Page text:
One of the important transformations the IT industry is experiencing right now (in addition to other buzzwordy trends such as Consumerization of IT and adding Social Network features to boring workplace systems) is the push to move enterprise systems to Software as a Service or more commonly known as “The Cloud”.
What does this mean to the average person? Your workplaces’ IT departments are moving the systems that you love/hate to use to do your daily job from some server room/datacenter that your company owns/leases (and maintains the hardware, software, network, etc for) to a datacenter owned & maintained by the software vendor that sold you the system in the first place. Big savings for your IT department, more money for the software vendor. Next time you log in to Blackboard, note that the domain is “blackboard.com” and not “washington.edu”. Why? Because it is cheaper for Foster to offer students Blackboard in “The Blackboard Cloud” than hosted in-premise.
Oracle is one of these older-school software vendors (as are SAP and Microsoft) that have been really good at amassing a suite of on-premise Enterprise software (ERP, CRM, etc) for the last several years. But as the Cloud trend gains momentum, they need to expand their portfolio to offer Cloud in addition to on-premise services to remain relevant in the market. So they announced the acquisition of Taleo on February 9th for $1.9 billion.
Taleo is a smaller software vendor that provides all HR functions that a company needs – as a Cloud service. It is the perfect acquisition for Oracle because it aligns with the strategy outlined in the paragraph above. Oracle has lots of cash and it’s faster to acquire fresh blood and ideas than doing their own R&D. This stops market erosion into Oracle’s own HR product suite from an up-and-coming startup. And, they also play catch-up with rival SAP who did a similar move by acquiring the talent management company SuccessFactors.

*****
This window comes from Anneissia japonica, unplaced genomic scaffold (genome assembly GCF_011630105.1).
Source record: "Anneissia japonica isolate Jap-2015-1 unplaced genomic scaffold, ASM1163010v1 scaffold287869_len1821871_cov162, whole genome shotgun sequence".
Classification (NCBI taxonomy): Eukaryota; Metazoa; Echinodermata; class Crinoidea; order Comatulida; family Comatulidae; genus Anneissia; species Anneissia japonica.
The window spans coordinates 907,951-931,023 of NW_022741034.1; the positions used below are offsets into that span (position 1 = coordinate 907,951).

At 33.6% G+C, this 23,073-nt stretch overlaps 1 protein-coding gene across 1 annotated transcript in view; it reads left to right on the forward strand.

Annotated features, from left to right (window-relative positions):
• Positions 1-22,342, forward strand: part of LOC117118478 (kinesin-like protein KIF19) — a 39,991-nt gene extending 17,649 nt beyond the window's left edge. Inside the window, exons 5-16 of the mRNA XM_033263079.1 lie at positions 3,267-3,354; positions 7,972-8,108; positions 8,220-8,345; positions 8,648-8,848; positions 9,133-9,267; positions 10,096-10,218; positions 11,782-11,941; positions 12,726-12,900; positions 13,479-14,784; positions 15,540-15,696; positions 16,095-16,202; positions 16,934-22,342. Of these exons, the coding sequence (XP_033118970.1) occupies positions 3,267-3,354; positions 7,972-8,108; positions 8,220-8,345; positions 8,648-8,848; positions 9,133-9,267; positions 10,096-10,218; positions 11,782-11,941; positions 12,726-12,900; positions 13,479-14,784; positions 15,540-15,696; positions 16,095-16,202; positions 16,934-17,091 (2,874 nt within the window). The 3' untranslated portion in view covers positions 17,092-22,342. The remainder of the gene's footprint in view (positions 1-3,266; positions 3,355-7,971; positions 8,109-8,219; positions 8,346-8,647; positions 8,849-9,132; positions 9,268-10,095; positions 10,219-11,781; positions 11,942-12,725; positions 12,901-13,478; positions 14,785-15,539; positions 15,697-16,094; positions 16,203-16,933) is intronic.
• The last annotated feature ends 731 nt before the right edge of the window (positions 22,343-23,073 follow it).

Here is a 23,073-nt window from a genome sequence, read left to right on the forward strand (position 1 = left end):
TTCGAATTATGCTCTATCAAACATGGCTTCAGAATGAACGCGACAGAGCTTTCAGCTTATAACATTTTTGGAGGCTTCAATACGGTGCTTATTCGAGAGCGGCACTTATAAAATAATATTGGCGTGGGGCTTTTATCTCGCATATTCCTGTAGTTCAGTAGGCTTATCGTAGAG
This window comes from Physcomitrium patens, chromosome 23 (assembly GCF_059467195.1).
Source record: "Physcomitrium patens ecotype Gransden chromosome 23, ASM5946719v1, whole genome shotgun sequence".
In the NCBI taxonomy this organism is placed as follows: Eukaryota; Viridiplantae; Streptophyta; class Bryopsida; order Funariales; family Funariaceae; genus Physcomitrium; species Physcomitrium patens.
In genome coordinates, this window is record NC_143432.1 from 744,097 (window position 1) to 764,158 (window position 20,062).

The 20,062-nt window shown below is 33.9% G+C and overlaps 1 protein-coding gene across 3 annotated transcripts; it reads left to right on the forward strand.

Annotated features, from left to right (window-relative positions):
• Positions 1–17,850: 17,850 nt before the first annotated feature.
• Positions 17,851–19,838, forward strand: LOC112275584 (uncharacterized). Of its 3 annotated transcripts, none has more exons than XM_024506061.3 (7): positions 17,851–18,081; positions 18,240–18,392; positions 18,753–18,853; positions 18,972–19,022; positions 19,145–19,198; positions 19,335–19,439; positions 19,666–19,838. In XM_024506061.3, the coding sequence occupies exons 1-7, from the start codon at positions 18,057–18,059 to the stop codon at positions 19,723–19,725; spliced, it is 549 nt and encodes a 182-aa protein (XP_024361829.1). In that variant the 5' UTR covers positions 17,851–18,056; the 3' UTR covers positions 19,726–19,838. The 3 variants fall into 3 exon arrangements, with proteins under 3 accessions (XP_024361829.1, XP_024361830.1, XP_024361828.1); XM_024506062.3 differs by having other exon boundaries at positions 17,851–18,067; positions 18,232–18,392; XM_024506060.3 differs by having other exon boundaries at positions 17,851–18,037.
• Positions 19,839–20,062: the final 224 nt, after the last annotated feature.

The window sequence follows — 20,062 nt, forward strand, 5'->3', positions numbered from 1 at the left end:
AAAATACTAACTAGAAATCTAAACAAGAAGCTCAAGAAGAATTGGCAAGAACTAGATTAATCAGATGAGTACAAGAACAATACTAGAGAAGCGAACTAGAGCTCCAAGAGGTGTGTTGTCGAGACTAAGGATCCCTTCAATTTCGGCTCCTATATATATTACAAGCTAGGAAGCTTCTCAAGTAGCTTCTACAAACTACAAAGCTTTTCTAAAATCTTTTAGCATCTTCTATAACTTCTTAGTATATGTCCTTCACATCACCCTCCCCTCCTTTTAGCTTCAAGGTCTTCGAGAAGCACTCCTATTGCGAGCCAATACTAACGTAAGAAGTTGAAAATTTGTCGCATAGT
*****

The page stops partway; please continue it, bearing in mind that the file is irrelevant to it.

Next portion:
There are not too many details about what happens to current Taleo employees or its culture since the news are so recent. But we must take a hint from how Oracle has grown over the last few years. For more than a decade most of this growth has been via acquisitions. While this may mean that the transition logistics-wise will be smooth becaused they are seasoned at doing this, we have to wonder whether Oracle culture is so rigid that the only way to change it is by forcing people with new ideas to move into its corporate campus. And then, you come across pictures like this one which hint that the only innovation comes in the form of exciting new types of IP-related lawsuits the company dreams up.